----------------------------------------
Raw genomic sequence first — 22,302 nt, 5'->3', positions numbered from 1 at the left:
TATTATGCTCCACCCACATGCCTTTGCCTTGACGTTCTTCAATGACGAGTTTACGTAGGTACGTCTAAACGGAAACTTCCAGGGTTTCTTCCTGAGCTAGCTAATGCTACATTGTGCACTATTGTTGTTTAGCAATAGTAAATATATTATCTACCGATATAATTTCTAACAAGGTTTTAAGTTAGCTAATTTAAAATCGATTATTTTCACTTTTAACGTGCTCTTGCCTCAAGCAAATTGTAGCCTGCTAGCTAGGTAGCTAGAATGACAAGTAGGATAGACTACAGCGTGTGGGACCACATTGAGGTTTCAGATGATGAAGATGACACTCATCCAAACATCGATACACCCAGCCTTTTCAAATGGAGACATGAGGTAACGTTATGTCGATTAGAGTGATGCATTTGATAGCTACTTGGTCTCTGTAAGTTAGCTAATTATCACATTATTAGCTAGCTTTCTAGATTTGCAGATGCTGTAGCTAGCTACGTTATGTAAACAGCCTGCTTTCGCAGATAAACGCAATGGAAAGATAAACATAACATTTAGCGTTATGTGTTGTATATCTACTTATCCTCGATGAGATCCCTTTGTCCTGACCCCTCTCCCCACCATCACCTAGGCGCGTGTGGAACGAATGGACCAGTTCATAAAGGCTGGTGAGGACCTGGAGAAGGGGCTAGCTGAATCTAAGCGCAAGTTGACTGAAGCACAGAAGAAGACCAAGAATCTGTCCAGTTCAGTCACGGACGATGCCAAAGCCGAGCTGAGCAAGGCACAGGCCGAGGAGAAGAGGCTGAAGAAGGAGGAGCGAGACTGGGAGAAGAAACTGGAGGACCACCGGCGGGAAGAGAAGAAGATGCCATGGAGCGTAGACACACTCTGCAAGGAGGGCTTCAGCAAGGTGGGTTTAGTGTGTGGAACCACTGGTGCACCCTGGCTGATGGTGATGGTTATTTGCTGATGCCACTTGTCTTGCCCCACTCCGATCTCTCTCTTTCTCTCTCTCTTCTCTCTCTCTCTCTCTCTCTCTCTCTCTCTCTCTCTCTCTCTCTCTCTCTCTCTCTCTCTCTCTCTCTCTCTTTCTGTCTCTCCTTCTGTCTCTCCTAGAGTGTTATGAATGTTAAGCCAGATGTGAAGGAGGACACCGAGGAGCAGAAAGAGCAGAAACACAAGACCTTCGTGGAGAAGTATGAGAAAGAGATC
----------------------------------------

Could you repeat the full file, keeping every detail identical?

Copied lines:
Raw genomic sequence first — 22,302 nt, 5'->3', positions numbered from 1 at the left:
TATTATGCTCCACCCACATGCCTTTGCCTTGACGTTCTTCAATGACGAGTTTACGTAGGTACGTCTAAACGGAAACTTCCAGGGTTTCTTCCTGAGCTAGCTAATGCTACATTGTGCACTATTGTTGTTTAGCAATAGTAAATATATTATCTACCGATATAATTTCTAACAAGGTTTTAAGTTAGCTAATTTAAAATCGATTATTTTCACTTTTAACGTGCTCTTGCCTCAAGCAAATTGTAGCCTGCTAGCTAGGTAGCTAGAATGACAAGTAGGATAGACTACAGCGTGTGGGACCACATTGAGGTTTCAGATGATGAAGATGACACTCATCCAAACATCGATACACCCAGCCTTTTCAAATGGAGACATGAGGTAACGTTATGTCGATTAGAGTGATGCATTTGATAGCTACTTGGTCTCTGTAAGTTAGCTAATTATCACATTATTAGCTAGCTTTCTAGATTTGCAGATGCTGTAGCTAGCTACGTTATGTAAACAGCCTGCTTTCGCAGATAAACGCAATGGAAAGATAAACATAACATTTAGCGTTATGTGTTGTATATCTACTTATCCTCGATGAGATCCCTTTGTCCTGACCCCTCTCCCCACCATCACCTAGGCGCGTGTGGAACGAATGGACCAGTTCATAAAGGCTGGTGAGGACCTGGAGAAGGGGCTAGCTGAATCTAAGCGCAAGTTGACTGAAGCACAGAAGAAGACCAAGAATCTGTCCAGTTCAGTCACGGACGATGCCAAAGCCGAGCTGAGCAAGGCACAGGCCGAGGAGAAGAGGCTGAAGAAGGAGGAGCGAGACTGGGAGAAGAAACTGGAGGACCACCGGCGGGAAGAGAAGAAGATGCCATGGAGCGTAGACACACTCTGCAAGGAGGGCTTCAGCAAGGTGGGTTTAGTGTGTGGAACCACTGGTGCACCCTGGCTGATGGTGATGGTTATTTGCTGATGCCACTTGTCTTGCCCCACTCCGATCTCTCTCTTTCTCTCTCTCTTCTCTCTCTCTCTCTCTCTCTCTCTCTCTCTCTCTCTCTCTCTCTCTCTCTCTCTCTCTCTCTCTCTCTCTCTTTCTGTCTCTCCTTCTGTCTCTCCTAGAGTGTTATGAATGTTAAGCCAGATGTGAAGGAGGACACCGAGGAGCAGAAAGAGCAGAAACACAAGACCTTCGTGGAGAAGTATGAGAAAGAGATC